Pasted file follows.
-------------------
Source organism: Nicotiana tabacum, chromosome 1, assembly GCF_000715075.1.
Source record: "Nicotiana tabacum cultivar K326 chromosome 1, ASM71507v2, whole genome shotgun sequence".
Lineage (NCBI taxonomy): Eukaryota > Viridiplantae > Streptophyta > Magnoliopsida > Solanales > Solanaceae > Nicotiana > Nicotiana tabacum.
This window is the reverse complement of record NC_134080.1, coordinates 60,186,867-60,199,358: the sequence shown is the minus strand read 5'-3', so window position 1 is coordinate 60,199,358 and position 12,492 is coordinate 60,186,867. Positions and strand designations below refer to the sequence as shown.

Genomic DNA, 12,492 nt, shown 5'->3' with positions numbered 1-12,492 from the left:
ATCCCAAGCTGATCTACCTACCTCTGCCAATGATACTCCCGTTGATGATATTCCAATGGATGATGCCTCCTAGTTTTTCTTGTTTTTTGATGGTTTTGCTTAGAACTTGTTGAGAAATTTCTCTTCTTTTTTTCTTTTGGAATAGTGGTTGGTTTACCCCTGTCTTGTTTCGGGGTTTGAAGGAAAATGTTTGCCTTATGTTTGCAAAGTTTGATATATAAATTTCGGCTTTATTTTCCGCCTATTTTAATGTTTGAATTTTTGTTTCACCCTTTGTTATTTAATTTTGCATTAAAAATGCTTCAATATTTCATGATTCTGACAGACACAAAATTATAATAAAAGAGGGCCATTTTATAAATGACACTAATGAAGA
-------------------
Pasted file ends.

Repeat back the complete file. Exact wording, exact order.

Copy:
Source organism: Nicotiana tabacum, chromosome 1, assembly GCF_000715075.1.
Source record: "Nicotiana tabacum cultivar K326 chromosome 1, ASM71507v2, whole genome shotgun sequence".
Lineage (NCBI taxonomy): Eukaryota > Viridiplantae > Streptophyta > Magnoliopsida > Solanales > Solanaceae > Nicotiana > Nicotiana tabacum.
This window is the reverse complement of record NC_134080.1, coordinates 60,186,867-60,199,358: the sequence shown is the minus strand read 5'-3', so window position 1 is coordinate 60,199,358 and position 12,492 is coordinate 60,186,867. Positions and strand designations below refer to the sequence as shown.

Genomic DNA, 12,492 nt, shown 5'->3' with positions numbered 1-12,492 from the left:
ATCCCAAGCTGATCTACCTACCTCTGCCAATGATACTCCCGTTGATGATATTCCAATGGATGATGCCTCCTAGTTTTTCTTGTTTTTTGATGGTTTTGCTTAGAACTTGTTGAGAAATTTCTCTTCTTTTTTTCTTTTGGAATAGTGGTTGGTTTACCCCTGTCTTGTTTCGGGGTTTGAAGGAAAATGTTTGCCTTATGTTTGCAAAGTTTGATATATAAATTTCGGCTTTATTTTCCGCCTATTTTAATGTTTGAATTTTTGTTTCACCCTTTGTTATTTAATTTTGCATTAAAAATGCTTCAATATTTCATGATTCTGACAGACACAAAATTATAATAAAAGAGGGCCATTTTATAAATGACACTAATGAAGA